My argument is that chasing after rankings will do (and is doing) a major disservice to a significant majority of our HEIs (including almost all private institutions). In fact, disservice is an understatement. Chasing after rankings and the policy choices that it leads to will result in slow death of vast majority of Indian HEIs.

Part 1: Funding

Story in numbers

We implicitly agree on the importance of education (education being the first point of blame for deteriorating or failed social and economic outcomes). A cursory look at the input side betrays a different story. Proportion of GDP spent on education in India is about 3.0%. Compare that to the United States' 5% (of GDP) in 2014, UK's 5.5% in 2016, Australia's 5.3% in 2016 and Canada's 5.3% in 2011. Scandinavian countries' spend is nearer to 10% of GDP. In absolute numbers India's total expenditure on education was Rs. 94000 crore in 2019.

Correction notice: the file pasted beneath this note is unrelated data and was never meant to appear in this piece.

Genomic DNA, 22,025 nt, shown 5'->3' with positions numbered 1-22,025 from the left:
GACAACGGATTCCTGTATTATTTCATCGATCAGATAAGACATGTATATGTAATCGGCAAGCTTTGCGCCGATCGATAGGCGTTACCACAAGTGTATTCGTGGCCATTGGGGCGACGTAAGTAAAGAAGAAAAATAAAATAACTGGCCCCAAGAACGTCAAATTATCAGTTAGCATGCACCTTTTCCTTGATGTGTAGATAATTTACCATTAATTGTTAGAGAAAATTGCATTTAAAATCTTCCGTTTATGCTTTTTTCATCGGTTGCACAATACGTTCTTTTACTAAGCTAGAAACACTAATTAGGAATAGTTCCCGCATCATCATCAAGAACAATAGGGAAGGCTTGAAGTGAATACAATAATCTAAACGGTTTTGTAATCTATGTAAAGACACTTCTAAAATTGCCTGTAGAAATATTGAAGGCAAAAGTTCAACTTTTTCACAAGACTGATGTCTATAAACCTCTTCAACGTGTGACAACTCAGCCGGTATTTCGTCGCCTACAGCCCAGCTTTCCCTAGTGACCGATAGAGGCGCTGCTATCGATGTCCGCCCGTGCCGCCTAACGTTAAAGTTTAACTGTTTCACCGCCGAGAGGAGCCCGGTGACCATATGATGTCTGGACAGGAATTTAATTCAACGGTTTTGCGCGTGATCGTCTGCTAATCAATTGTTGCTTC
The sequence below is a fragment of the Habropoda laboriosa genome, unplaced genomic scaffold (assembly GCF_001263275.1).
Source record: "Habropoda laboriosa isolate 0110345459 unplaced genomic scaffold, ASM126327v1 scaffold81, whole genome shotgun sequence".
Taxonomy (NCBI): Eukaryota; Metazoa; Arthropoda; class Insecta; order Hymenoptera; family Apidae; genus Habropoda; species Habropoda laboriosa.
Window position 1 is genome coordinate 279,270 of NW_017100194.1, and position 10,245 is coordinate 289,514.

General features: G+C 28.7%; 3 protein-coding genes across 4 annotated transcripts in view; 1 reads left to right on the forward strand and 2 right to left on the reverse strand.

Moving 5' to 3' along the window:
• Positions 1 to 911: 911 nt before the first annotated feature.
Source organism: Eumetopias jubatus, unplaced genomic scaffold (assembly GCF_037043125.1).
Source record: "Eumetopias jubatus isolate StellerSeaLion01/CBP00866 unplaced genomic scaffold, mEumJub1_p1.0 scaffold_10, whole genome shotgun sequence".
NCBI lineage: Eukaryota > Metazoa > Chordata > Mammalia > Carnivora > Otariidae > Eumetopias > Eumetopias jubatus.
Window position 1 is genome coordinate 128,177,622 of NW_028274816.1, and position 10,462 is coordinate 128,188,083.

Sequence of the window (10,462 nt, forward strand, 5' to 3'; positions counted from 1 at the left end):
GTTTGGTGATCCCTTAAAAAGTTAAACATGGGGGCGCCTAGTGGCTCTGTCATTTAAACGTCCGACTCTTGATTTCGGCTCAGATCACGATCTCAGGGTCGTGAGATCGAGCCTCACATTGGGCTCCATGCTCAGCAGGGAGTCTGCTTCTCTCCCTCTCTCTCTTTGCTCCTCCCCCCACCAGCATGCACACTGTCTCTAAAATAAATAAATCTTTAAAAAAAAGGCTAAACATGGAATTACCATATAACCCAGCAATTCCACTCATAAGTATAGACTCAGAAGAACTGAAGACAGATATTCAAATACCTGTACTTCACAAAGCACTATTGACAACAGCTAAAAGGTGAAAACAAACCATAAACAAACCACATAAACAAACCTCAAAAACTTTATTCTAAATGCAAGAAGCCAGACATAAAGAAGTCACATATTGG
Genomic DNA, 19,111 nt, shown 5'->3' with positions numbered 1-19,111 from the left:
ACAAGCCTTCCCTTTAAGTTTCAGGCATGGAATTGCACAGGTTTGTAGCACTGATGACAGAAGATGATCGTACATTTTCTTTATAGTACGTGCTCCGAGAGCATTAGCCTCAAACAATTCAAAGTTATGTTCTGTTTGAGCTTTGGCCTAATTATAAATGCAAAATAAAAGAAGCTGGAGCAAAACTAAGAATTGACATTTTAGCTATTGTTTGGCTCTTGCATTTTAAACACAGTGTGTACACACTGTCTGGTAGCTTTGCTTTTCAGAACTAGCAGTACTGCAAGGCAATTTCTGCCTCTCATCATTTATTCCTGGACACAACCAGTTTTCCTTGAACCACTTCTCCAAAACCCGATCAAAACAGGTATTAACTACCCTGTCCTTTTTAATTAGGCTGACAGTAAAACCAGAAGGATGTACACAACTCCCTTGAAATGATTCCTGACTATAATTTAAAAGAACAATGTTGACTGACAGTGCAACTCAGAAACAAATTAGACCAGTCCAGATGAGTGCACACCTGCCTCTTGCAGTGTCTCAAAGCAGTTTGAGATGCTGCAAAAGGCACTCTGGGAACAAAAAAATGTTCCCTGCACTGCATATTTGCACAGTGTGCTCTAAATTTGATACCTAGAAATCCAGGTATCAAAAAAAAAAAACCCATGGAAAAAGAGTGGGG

HEI funding in India

It is difficult to get a clear figure on the amount spent on research (given out through grants) as multiple agencies provide grants and funds under a plethora of schemes. However, some rudimentary analysis can be made.

The primary research function is carried out (or at least expected to be carried out) by the handful of statutory bodies (through grant giving) and elite institutions (IITs, IITs, IIScs). The allocation of funds for statutory and regulatory bodies such as UGC and AICTE have have been reduced in 2019. UGC outlay now stands at Rs 4600.66 crores as against Rs 4,722.75 crore in 2018-19. AICTE budget is Rs 466 crore this year against Rs 485 in 2018-19.  The budget outlay for the Indian Institutes of Management (IIMs) has been reduced from Rs 1,036 crore to Rs 415.41 crore. The budget for IITs have been reduced from Rs. 8337.21 crores in 2017-18 to Rs 6,326 crore in 2018-19 to Rs 6,223.02 crore this year. The budget outlay for the Indian Institute of Science, Education and Research (IISERs) has has been reduced from Rs 689 crore in 2018-19 to Rs 660 crore in 2019-20 (source). Though the reductions may not seem large in percentage points (expect for IIMs), it must be noted that the previous figures themselves are paltry in comparison to global universities (those same universities we are being made to chase by the rankings).